The reason I took a photography course in 1997 is that earlier that year, I went on a whale-watching cruise in Canada–armed, as usual, with a disposable camera. The whales we saw were pretty far away, but we came reasonably near a rock that was covered in seals. It’s the one and only time I’ve ever seen seals in the wild, and it was just spectacular. As we drew closer, we could see there were also seals in the water. It appeared that the ones in the water were juveniles; every now and then one of them would flop onto the rock and they were smaller. It was like the parents were indulgently watching the toddlers play in the pool. Click, click, click went the disposable camera.
Now then. A disposable camera thinks its job is to make everything in its viewfinder perfectly focused. In other words, it focuses to infinity. So the further away the object is you’re trying to take a picture of, the smaller everything in the picture gets. It’s like you said ,”Camera, go out and take a picture of Space, the Final Frontier. Go where no man has ever ventured before.” In the case of the seals, I’m pretty sure that if I had tilted the camera a little further up toward the sky, I’d have a picture of Alpha Centauri. Of course, you wouldn’t have been able to recognize it. I would have had to say, see that white dot in that black stuff?
As it was, I had to say, see that brown blob with those black specks on it? Well that blob is a rock, and those specks are seals! Isn’t that cool? I was beyond disappointed. When you have to explain a picture, it totally misses the point, doesn’t it? So I vowed I would never again take a picture like that. When my teacher said, if you can’t take a good picture of it, don’t take the picture, I was way ahead of him.
One of his other favorite sayings–which you hoped he would never say to you–was “This was a good idea for a picture”. Translation: This is a bad picture. He really didn’t care about your subject matter and never suggested anything. You could have taken a picture of a slug with its slime trail, as long as it was a good picture of a slug. Which reminded me of another story from the class.
A woman in class arrived the very first evening with an old Canon SLR she’d inherited from her father, but she didn’t know how to use it. The teacher was very impressed…he said it was the best Canon ever made. Of course the problem was, there was no user manual that came with the camera. The further problem was that the teacher was not about telling you how to use your camera. That was your problem. He explained many, many technical points (like F-Stop!) but it was up to you to figure out how to do it on your particular camera, and this poor woman could never get it. Which was a shame…because she had a good eye and picked great subject matter. I remember she took pictures of an Amish family in a wagon, and of horses in an indoor rodeo. At least I think so, because everything she ever took was overexposed and washed out. She never got the part about how the lower the F-stop number, the more light you were letting into the camera. It just seemed counterintuitive to her. So there she is in a blazingly bright arena at a rodeo, setting the camera to its lowest F-stop. The teacher was actually more patient with her than most, because he could see she had potential, but eventually he said, Look. Before you take your next picture, put the camera settings where you think they’re right. Then before you actually take the picture, change all the settings to the exact opposite. I mean, what can you do?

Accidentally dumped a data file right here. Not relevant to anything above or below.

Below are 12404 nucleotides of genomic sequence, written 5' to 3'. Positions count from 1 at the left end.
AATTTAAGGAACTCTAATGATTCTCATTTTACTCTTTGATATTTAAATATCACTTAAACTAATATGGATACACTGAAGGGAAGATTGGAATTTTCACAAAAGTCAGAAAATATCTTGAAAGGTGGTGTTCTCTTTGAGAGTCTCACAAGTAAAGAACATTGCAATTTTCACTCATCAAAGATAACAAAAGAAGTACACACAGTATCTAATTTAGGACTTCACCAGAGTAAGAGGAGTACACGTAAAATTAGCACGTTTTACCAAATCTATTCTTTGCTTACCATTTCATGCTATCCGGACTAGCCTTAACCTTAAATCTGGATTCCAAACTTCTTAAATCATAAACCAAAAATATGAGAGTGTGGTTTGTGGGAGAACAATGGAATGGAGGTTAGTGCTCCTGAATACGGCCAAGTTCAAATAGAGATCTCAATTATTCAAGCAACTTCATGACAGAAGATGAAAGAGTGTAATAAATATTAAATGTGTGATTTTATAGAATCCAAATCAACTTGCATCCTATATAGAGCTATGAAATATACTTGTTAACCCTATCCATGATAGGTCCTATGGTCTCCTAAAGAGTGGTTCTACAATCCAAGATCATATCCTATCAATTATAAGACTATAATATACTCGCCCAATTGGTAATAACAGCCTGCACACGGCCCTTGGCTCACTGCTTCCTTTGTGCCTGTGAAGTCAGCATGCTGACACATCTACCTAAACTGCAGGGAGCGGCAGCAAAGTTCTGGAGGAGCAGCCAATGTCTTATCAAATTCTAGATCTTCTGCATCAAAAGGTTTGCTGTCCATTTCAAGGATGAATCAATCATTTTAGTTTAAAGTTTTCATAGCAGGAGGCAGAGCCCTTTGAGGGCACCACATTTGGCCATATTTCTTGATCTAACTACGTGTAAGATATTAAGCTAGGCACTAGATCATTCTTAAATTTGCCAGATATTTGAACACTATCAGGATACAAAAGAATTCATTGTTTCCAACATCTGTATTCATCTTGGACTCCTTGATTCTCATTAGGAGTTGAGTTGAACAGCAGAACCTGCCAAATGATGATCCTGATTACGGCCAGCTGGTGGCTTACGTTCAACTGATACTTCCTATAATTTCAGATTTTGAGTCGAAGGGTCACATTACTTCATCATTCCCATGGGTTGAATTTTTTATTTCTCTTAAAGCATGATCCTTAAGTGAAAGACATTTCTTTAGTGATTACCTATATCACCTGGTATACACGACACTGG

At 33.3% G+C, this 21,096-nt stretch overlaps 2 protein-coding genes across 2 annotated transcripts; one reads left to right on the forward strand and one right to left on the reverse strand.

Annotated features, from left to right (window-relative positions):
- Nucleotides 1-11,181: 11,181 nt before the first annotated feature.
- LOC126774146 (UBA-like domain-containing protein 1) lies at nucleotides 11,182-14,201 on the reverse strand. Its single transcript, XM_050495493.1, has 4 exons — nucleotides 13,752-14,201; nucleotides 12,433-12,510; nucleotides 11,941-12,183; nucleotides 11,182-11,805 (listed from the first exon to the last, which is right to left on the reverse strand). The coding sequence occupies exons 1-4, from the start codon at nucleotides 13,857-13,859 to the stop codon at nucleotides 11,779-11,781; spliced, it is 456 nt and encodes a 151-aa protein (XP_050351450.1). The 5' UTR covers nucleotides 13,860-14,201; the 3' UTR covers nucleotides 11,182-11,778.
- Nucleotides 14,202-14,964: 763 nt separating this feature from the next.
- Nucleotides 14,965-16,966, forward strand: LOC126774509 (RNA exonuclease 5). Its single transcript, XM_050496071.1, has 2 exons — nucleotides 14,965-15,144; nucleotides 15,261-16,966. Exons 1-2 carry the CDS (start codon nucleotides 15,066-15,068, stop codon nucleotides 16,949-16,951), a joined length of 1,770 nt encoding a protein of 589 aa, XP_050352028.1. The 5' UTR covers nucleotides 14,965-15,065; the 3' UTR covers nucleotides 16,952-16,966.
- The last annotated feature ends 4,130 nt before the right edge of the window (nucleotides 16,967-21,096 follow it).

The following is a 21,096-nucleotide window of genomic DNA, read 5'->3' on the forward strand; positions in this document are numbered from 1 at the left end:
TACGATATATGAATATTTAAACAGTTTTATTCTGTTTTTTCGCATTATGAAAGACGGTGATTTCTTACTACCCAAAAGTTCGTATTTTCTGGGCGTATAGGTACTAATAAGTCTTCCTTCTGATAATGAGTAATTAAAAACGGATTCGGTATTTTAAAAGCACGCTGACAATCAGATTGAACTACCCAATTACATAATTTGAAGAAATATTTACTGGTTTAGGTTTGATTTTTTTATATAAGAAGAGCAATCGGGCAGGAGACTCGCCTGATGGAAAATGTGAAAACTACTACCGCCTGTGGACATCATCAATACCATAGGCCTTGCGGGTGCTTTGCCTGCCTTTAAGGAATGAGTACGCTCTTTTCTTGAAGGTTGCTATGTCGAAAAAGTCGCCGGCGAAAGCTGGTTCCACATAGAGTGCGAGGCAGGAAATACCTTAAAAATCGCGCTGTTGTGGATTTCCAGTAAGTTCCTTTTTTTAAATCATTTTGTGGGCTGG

When I went to my first class, I didn’t even have a camera. Everyone else did. The next day, I went to the camera store and said, sell me your cheapest SLR. Then I read the manual.
Since then, I’ve taken some very bad pictures. But I’ve taken a lot of good ones too. And I’ll never again have to explain that the black specks on the brown blob are seals, or that the gray stuff in the background is the Atlantic Ocean.